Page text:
Darken shadows and lighten highlights with two easy-to-use tools to create a striking effect and instantly dramatise portraits.
Dodging and burning are two techniques that have been used in photography for many years, and have found their way from the traditional dark room to the digital dark room used today. The basic idea behind these is to selectively change the exposure in an image by darkening some areas and lightening others, while leaving the rest of the image untouched. The result is a striking image that offers the eye plenty of contrast to gaze upon. Photoshop CS, CC and Elements all include these techniques as part of their standard toolkits. The Dodge tool lightens areas while the Burn tool makes them darker. You can approach dodging and burning in many ways, from using the built-in tools to simply wielding a black or white brush.
We’ll be using the Dodge and Burn tools, and painting with them on layers filled with 50% grey, as well as enhancing the burn effect with a black paintbrush and applying some standard retouching.
Open and duplicate
Open your image in Photoshop. If you’re using Elements, make sure you’re on the Expert tab. Ctrl/right-click the Background layer and select Duplicate, so you can revert to the original if needed.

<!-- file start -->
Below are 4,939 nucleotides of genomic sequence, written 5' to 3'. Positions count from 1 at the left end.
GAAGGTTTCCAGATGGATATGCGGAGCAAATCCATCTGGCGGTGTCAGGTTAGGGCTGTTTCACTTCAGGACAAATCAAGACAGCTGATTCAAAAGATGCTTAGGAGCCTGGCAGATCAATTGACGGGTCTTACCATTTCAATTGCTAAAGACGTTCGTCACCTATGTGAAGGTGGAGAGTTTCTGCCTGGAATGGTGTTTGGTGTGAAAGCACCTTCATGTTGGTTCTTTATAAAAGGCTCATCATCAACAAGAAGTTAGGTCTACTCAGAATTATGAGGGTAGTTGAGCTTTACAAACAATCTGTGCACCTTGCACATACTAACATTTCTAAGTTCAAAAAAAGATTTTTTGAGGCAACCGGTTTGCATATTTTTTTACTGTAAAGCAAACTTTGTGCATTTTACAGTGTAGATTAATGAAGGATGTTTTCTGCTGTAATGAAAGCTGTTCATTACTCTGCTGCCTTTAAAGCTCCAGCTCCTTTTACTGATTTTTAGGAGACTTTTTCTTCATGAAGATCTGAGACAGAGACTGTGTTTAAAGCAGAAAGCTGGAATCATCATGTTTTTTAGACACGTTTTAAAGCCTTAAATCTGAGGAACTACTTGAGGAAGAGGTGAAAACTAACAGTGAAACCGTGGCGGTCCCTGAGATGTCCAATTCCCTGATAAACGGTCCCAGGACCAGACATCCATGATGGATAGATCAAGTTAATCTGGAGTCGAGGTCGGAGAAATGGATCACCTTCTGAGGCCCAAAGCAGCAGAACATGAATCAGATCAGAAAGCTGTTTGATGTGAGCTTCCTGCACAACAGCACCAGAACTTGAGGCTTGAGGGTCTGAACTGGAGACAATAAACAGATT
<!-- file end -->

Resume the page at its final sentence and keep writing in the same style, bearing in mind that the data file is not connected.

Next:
Zoom into the subject’s face and then select the Spot Healing Brush (J) from the left-hand Tools palette. Brush over any spots and blemishes on the face of your model to clean up his skin. Also smooth over the cracks in his lips.
Ctrl/right-click the Background Copy layer and select Duplicate — rename it Gaussian Blur. Select Filter>Blur>Gaussian Blur and set the Radius to 4 px; the whole image will look blurry. Click the Add Layer Mask icon at the foot of the Layers palette.
Paint in layer mask
Select the layer mask, grab the Paint Bucket (G) and pick black as the Foreground colour. Fill the mask with black to make the blur effect invisible. Choose a soft white brush with an Opacity of 70% and paint the cheeks and forehead to reveal it.
Select Gaussian Blur. Select the model’s eyes with the Marquee tool (M) then copy/paste onto a new layer. Head to Edit>Transform>Scale (Elements: Image> Transform), increase Height and Width by 5%. Blend with a black brush on a layer mask.
Grab the Magnetic Lasso (L) and select the lips, ensuring the edge is smooth, then copy/paste onto a new layer. Go to Filter>Filter Galley and choose Plastic Wrap. Add a Color Balance adjustment to redden the lips and reduce Opacity to 20%.
Create grey layer
Create a new layer by selecting Layer>New Layer. Now select Edit>Fill and choose 50% grey; your whole canvas will turn grey. Select Overlay from the blend mode drop-down in the Layers palette and then rename this layer Dodge.
Paint with Dodge
Select the Dodge tool (O), set the Exposure to 20% and choose a soft brush. Zoom into your image and start painting in all the light areas with the Dodge tool. Look out for areas such as the ears and the line along the chin.
Fill in hair highlights
Zoom into the hair area and, again, paint with the Dodge tool over any areas you want to highlight. Any lit areas on the face and hair that you want to downplay, such as beneath the eyes, should be left out.